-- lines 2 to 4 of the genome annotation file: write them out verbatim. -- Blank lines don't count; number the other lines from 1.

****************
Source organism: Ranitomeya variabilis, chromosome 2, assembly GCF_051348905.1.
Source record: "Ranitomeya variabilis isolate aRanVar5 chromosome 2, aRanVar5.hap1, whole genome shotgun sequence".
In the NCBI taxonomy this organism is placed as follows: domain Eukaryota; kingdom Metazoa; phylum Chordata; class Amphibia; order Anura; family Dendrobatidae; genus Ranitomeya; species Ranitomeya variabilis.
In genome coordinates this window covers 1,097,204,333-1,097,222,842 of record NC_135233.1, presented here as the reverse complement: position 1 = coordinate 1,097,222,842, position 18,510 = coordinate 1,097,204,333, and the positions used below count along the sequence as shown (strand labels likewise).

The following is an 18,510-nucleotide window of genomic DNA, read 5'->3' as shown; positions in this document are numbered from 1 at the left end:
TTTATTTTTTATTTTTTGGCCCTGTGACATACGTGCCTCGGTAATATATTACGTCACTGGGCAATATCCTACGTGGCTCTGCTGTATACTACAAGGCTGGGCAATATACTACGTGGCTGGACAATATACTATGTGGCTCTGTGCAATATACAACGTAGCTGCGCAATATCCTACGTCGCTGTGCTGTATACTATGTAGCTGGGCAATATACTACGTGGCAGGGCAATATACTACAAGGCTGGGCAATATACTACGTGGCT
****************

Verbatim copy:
Source record: "Ranitomeya variabilis isolate aRanVar5 chromosome 2, aRanVar5.hap1, whole genome shotgun sequence".
In the NCBI taxonomy this organism is placed as follows: domain Eukaryota; kingdom Metazoa; phylum Chordata; class Amphibia; order Anura; family Dendrobatidae; genus Ranitomeya; species Ranitomeya variabilis.
In genome coordinates this window covers 1,097,204,333-1,097,222,842 of record NC_135233.1, presented here as the reverse complement: position 1 = coordinate 1,097,222,842, position 18,510 = coordinate 1,097,204,333, and the positions used below count along the sequence as shown (strand labels likewise).